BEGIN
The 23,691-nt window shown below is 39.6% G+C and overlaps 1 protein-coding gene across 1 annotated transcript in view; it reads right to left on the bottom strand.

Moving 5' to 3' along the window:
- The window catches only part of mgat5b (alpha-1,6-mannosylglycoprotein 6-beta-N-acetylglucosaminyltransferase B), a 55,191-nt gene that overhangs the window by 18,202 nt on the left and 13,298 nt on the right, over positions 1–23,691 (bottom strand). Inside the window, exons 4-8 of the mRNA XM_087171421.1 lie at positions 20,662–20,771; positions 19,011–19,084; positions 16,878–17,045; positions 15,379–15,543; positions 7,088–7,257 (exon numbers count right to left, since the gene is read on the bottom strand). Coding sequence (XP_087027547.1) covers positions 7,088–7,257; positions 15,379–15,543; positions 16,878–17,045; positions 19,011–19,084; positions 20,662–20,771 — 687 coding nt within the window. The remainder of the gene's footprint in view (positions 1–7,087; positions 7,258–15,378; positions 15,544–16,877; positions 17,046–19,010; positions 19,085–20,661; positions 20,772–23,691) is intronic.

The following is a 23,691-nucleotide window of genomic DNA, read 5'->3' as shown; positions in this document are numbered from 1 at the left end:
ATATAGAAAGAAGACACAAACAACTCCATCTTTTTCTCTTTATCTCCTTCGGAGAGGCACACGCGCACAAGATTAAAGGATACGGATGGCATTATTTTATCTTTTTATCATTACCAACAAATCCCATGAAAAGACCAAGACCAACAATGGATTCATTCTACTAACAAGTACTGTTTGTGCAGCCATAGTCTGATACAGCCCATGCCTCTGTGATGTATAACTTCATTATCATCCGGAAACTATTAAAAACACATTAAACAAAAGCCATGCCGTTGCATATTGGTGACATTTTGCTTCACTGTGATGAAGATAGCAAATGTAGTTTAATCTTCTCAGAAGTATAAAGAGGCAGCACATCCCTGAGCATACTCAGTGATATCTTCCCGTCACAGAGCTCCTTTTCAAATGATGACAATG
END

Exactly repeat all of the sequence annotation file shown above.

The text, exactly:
The 23,691-nt window shown below is 39.6% G+C and overlaps 1 protein-coding gene across 1 annotated transcript in view; it reads right to left on the bottom strand.

Moving 5' to 3' along the window:
- The window catches only part of mgat5b (alpha-1,6-mannosylglycoprotein 6-beta-N-acetylglucosaminyltransferase B), a 55,191-nt gene that overhangs the window by 18,202 nt on the left and 13,298 nt on the right, over positions 1–23,691 (bottom strand). Inside the window, exons 4-8 of the mRNA XM_087171421.1 lie at positions 20,662–20,771; positions 19,011–19,084; positions 16,878–17,045; positions 15,379–15,543; positions 7,088–7,257 (exon numbers count right to left, since the gene is read on the bottom strand). Coding sequence (XP_087027547.1) covers positions 7,088–7,257; positions 15,379–15,543; positions 16,878–17,045; positions 19,011–19,084; positions 20,662–20,771 — 687 coding nt within the window. The remainder of the gene's footprint in view (positions 1–7,087; positions 7,258–15,378; positions 15,544–16,877; positions 17,046–19,010; positions 19,085–20,661; positions 20,772–23,691) is intronic.

The following is a 23,691-nucleotide window of genomic DNA, read 5'->3' as shown; positions in this document are numbered from 1 at the left end:
ATATAGAAAGAAGACACAAACAACTCCATCTTTTTCTCTTTATCTCCTTCGGAGAGGCACACGCGCACAAGATTAAAGGATACGGATGGCATTATTTTATCTTTTTATCATTACCAACAAATCCCATGAAAAGACCAAGACCAACAATGGATTCATTCTACTAACAAGTACTGTTTGTGCAGCCATAGTCTGATACAGCCCATGCCTCTGTGATGTATAACTTCATTATCATCCGGAAACTATTAAAAACACATTAAACAAAAGCCATGCCGTTGCATATTGGTGACATTTTGCTTCACTGTGATGAAGATAGCAAATGTAGTTTAATCTTCTCAGAAGTATAAAGAGGCAGCACATCCCTGAGCATACTCAGTGATATCTTCCCGTCACAGAGCTCCTTTTCAAATGATGACAATG